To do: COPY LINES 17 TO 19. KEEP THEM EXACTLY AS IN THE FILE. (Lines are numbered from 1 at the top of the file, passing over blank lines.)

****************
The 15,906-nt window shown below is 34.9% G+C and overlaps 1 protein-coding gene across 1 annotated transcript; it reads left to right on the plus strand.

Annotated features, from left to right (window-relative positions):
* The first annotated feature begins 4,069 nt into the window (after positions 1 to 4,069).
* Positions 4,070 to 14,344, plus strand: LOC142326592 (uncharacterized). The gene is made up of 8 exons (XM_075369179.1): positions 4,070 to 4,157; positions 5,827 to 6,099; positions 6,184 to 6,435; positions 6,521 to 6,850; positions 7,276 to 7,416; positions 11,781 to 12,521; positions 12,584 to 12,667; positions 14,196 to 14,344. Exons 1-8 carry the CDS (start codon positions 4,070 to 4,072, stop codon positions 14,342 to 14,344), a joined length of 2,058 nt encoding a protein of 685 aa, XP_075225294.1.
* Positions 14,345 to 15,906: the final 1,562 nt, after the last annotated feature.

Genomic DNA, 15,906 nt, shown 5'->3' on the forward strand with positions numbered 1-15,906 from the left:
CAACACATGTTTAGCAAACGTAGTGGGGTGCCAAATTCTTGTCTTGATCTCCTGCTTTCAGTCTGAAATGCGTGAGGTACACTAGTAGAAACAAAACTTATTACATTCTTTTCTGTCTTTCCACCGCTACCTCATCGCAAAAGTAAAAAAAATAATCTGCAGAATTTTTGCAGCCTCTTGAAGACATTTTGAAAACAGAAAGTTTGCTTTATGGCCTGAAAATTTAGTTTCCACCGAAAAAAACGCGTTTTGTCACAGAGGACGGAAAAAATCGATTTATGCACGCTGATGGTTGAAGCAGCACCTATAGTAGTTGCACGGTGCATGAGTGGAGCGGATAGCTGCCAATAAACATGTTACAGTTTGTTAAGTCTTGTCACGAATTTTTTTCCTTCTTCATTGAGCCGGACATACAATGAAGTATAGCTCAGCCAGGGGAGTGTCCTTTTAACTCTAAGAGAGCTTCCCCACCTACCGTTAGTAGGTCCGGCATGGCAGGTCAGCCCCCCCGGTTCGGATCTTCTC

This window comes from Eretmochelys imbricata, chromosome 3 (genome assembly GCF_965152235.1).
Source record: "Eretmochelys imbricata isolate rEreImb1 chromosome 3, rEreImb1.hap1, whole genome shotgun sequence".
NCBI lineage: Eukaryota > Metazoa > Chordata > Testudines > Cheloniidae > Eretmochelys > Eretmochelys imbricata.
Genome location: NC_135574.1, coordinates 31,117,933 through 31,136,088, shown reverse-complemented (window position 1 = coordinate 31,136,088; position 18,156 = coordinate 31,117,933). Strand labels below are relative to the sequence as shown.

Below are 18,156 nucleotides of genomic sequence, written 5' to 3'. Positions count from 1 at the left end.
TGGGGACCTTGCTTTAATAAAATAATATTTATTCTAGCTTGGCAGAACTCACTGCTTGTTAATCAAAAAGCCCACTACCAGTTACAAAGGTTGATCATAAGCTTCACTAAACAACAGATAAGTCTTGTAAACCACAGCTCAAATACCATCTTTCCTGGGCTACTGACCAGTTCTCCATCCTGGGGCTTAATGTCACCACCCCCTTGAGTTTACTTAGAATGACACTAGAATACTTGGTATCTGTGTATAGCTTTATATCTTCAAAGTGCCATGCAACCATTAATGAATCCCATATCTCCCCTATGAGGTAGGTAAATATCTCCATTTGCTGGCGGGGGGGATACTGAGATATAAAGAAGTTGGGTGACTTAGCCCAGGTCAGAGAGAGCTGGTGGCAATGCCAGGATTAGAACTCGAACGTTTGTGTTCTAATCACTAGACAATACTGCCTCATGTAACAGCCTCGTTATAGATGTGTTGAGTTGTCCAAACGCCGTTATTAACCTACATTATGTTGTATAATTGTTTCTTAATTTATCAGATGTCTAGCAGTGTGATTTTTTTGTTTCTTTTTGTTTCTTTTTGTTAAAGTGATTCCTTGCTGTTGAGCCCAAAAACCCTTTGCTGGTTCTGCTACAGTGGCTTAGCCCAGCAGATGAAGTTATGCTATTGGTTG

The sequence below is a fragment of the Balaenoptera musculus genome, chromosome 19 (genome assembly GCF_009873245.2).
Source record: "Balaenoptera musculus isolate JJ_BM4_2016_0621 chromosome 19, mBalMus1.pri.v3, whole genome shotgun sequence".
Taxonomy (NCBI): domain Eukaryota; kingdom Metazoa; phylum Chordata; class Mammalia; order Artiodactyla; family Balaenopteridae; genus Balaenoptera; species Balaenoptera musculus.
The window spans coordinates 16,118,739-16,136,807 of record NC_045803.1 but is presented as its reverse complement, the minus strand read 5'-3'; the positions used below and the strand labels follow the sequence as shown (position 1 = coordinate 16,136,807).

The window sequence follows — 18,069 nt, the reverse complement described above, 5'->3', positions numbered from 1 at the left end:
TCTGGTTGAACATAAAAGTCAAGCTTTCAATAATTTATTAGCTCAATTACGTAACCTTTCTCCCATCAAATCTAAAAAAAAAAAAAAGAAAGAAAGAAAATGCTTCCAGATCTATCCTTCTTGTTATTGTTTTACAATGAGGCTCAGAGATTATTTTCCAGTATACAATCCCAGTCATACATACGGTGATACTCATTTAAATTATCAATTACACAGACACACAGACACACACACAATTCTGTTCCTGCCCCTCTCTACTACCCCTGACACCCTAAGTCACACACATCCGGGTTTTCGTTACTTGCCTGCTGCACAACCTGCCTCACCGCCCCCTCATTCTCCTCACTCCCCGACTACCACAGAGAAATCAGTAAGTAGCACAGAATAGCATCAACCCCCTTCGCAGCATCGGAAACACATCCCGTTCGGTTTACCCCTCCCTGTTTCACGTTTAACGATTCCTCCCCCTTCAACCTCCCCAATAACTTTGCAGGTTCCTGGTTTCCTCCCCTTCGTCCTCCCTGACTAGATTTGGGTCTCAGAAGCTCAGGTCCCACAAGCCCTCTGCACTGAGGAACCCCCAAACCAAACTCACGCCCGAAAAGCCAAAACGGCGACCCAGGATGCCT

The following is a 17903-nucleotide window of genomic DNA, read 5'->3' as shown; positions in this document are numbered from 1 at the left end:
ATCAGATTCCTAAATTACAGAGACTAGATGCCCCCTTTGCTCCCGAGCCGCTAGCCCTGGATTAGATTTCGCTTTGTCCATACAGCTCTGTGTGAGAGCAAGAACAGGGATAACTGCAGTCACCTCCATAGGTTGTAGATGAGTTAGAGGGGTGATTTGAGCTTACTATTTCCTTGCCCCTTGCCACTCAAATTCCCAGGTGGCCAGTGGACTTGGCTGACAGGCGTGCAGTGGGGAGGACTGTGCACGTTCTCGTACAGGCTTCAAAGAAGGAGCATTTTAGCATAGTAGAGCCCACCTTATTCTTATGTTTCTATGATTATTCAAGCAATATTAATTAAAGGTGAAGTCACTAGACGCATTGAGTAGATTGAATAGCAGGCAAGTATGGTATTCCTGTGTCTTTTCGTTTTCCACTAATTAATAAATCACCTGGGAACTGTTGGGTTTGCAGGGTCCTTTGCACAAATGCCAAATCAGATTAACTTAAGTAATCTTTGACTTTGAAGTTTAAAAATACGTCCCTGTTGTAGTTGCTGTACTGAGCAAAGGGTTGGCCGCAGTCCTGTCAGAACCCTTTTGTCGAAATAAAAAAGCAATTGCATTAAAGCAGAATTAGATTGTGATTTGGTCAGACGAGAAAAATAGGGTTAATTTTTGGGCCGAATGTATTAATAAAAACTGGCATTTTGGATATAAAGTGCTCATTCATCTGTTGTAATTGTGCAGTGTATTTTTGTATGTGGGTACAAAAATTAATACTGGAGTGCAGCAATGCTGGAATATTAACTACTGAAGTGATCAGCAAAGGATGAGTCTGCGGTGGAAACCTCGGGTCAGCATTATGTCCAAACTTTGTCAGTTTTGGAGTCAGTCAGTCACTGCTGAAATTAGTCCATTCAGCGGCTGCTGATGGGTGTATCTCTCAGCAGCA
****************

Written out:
The window spans coordinates 16,118,739-16,136,807 of record NC_045803.1 but is presented as its reverse complement, the minus strand read 5'-3'; the positions used below and the strand labels follow the sequence as shown (position 1 = coordinate 16,136,807).

The window sequence follows — 18,069 nt, the reverse complement described above, 5'->3', positions numbered from 1 at the left end:
TCTGGTTGAACATAAAAGTCAAGCTTTCAATAATTTATTAGCTCAATTACGTAACCTTTCTCCCATCAAATCTAAAAAAAAAAAAAAGAAAGAAAGAAAATGCTTCCAGATCTATCCTTCTTGTTATTGTTTTACAATGAGGCTCAGAGATTATTTTCCAGTATACAATCCCAGTCATACATACGGTGATACTCATTTAAATTATCAATTACACAGACACACAGACACACACACAATTCTGTTCCTGCCCCTCTCTACTACCCCTGACACCCTAAGTCACACACATCCGGGTTTTCGTTACTTGCCTGCTGCACAACCTGCCTCACCGCCCCCTCATTCTCCTCACTCCCCGACTACCACAGAGAAATCAGTAAGTAGCACAGAATAGCATCAACCCCCTTCGCAGCATCGGAAACACATCCCGTTCGGTTTACCCCTCCCTGTTTCACGTTTAACGATTCCTCCCCCTTCAACCTCCCCAATAACTTTGCAGGTTCCTGGTTTCCTCCCCTTCGTCCTCCCTGACTAGATTTGGGTCTCAGAAGCTCAGGTCCCACAAGCCCTCTGCACTGAGGAACCCCCAAACCAAACTCACGCCCGAAAAGCCAAAACGGCGACCCAGGATGCCT